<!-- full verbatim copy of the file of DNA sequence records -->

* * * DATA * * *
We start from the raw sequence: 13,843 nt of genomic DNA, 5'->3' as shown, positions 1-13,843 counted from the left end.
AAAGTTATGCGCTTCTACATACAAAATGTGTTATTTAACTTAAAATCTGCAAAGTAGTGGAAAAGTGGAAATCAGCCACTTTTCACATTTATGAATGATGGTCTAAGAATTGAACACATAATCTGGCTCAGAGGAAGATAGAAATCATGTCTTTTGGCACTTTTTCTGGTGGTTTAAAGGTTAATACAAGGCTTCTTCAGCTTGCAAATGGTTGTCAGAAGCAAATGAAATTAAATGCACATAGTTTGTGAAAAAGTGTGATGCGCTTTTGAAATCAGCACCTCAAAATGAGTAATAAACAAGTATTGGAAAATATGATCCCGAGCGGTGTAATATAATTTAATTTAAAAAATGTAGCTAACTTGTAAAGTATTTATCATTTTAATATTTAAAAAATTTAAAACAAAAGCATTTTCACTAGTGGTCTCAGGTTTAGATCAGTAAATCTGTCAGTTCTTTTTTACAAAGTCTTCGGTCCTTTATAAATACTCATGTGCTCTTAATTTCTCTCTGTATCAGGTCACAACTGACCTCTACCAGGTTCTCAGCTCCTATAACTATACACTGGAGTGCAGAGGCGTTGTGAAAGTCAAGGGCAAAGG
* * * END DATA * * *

We start from the raw sequence: 13,843 nt of genomic DNA, 5'->3' as shown, positions 1-13,843 counted from the left end.
AAAGTTATGCGCTTCTACATACAAAATGTGTTATTTAACTTAAAATCTGCAAAGTAGTGGAAAAGTGGAAATCAGCCACTTTTCACATTTATGAATGATGGTCTAAGAATTGAACACATAATCTGGCTCAGAGGAAGATAGAAATCATGTCTTTTGGCACTTTTTCTGGTGGTTTAAAGGTTAATACAAGGCTTCTTCAGCTTGCAAATGGTTGTCAGAAGCAAATGAAATTAAATGCACATAGTTTGTGAAAAAGTGTGATGCGCTTTTGAAATCAGCACCTCAAAATGAGTAATAAACAAGTATTGGAAAATATGATCCCGAGCGGTGTAATATAATTTAATTTAAAAAATGTAGCTAACTTGTAAAGTATTTATCATTTTAATATTTAAAAAATTTAAAACAAAAGCATTTTCACTAGTGGTCTCAGGTTTAGATCAGTAAATCTGTCAGTTCTTTTTTACAAAGTCTTCGGTCCTTTATAAATACTCATGTGCTCTTAATTTCTCTCTGTATCAGGTCACAACTGACCTCTACCAGGTTCTCAGCTCCTATAACTATACACTGGAGTGCAGAGGCGTTGTGAAAGTCAAGGGCAAAGG